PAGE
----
All indications are that the rate of spread of the Omicron variant will lead to an increase in infections within the next 2-3 months worldwide. But what is not clear, and most importantly, is how much pressure the Omicron strain will put on health systems.

Professors of the Medical School of the National and Kapodistrian University of Athens Gikas Majorkinis and Thanos Dimopoulos (Rector of EKPA) state that there are three factors that will play a catalytic role: 1) The morbidity-mortality of the strain in the unvaccinated population, 2) the effect against the Omicron strain after 2 or 3 doses and 3) the severity of re-infection.

Regarding the morbidity-mortality of Omicron, the first early data show a profile of reduced severity of the disease in relation to the Delta strain. Some first reports speak of 30% less severity of the disease. If this is verified, it is a significant reduction in morbidity, without, however, allowing us to safely assume that health systems will not be strained.

The effectiveness of vaccines

Regarding the effectiveness of vaccines, the important element is the prevention of morbidity-mortality, which largely depends on whether the booster dose has been given. The first data show that the morbidity-mortality with 2 doses of the Pfizer vaccine remains at relatively high levels of 70% for severe disease. It should be noted that the reduction in apparent efficacy may be due – in part – to the fact that Omicron’s weight in the unvaccinated is lower. The addition of the booster (or third) dose, as several studies have shown, enhances efficacy against mutant strains, as evidenced by laboratory studies in Omicron.

According to Anthony Fauci, director of the US National Institute of Allergy and Infectious Diseases, the booster dose significantly increases protection against Omicron. Specifically, the third dose of BNT162b2 increases antibody levels against the Omicron strain by 25-fold and neutralizing antibody levels by 35-fold. Thus, protection against symptomatic disease can reach 75% with the booster dose. Although we are currently lacking in larger studies on the clinical efficacy of the third dose, the rate at which the third dose will be completed in the general population is expected to play a very important role in stopping the Omicron wave.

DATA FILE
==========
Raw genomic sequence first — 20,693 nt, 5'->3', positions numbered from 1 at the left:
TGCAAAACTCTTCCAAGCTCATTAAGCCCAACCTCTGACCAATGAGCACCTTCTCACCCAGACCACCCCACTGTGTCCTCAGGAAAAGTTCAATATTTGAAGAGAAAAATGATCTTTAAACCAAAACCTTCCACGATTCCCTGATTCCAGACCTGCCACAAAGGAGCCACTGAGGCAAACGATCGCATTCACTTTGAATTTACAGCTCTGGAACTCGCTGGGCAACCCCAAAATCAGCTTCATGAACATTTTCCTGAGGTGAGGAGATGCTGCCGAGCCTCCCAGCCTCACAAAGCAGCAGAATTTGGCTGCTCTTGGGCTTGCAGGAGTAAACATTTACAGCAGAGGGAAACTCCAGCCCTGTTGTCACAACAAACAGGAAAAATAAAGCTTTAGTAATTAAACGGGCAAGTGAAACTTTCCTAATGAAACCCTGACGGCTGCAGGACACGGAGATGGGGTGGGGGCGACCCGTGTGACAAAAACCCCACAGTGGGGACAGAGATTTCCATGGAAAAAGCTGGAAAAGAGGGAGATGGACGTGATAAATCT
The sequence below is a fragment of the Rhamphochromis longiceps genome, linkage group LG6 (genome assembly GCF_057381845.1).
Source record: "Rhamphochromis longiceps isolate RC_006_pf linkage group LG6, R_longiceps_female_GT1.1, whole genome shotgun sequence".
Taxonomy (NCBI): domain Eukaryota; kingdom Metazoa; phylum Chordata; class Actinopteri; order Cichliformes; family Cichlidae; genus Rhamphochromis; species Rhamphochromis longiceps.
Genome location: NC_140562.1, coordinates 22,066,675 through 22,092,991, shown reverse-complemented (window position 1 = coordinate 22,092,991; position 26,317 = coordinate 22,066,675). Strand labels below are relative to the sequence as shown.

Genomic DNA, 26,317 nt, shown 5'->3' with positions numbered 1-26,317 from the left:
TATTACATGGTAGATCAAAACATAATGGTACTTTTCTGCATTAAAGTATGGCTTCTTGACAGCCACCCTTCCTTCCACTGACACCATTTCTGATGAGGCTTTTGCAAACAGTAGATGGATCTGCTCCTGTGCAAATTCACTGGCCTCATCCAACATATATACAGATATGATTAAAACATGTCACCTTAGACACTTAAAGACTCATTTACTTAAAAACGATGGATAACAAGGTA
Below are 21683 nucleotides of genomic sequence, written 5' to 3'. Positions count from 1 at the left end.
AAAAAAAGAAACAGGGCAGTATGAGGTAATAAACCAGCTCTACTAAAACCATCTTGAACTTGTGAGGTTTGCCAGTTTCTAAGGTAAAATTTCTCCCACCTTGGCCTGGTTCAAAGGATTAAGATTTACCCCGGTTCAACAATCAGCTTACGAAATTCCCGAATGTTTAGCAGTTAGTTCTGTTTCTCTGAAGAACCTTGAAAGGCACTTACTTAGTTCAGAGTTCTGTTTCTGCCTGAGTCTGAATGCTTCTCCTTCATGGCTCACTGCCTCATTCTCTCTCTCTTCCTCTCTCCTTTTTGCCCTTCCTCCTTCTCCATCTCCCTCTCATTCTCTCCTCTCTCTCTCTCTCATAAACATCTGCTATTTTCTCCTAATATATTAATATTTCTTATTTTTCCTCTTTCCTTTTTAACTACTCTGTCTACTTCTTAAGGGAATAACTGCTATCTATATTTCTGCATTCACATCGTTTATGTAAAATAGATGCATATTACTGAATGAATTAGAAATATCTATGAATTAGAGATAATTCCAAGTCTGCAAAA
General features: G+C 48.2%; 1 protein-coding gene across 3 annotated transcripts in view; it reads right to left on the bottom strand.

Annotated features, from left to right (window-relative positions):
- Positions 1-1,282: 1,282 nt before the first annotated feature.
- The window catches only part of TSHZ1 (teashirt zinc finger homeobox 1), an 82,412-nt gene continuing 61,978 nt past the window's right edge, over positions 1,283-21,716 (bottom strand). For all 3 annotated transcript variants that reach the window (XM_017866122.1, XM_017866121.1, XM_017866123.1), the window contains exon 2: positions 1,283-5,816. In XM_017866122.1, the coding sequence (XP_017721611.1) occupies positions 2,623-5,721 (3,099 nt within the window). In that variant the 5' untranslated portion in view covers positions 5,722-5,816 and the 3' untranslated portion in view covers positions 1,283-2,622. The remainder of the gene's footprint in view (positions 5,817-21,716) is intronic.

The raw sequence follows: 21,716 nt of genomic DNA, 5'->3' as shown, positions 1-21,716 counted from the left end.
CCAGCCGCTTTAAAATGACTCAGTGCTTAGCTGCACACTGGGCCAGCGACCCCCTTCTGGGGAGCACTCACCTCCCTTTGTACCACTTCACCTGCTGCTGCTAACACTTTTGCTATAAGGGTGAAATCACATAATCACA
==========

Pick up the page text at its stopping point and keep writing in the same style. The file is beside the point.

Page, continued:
The severity of re-infection

Finally, the severity of re-infection, ie Omicron infection in people who have had the disease in the past, is expected to play a very large role in populations that have been highly exposed, such as in Brazil (eg Manaus, Amazonas), but also South Africa (eg in the city of Gauteng). The gravity of the re-infection will also play a special role in Europe, which is in the phase of exiting the Delta wave. Those who have recently had Delta infection (eg within the last 1-2 months) will have relatively good resistance to new Omicron infection, but the highest resistance is expected in those who have been vaccinated and have been ill in the past.  For example, in the city of Sao Paulo, Brazil, a vaccination rate of up to 100% is reported in adults. Given that a large percentage of the population had become ill before the vaccination, it is very likely that the Omicron wave will be milder in areas like Sao Paulo.

Summarizing the data so far, the two professors of EKPA point out that the speed of spread of Omicron will be faster than any previous strain, however the burden on health systems is relatively difficult to estimate, as it is a multifactorial system. The speed of delivery of the booster (third) dose emerges as the most decisive factor in the protection of health systems.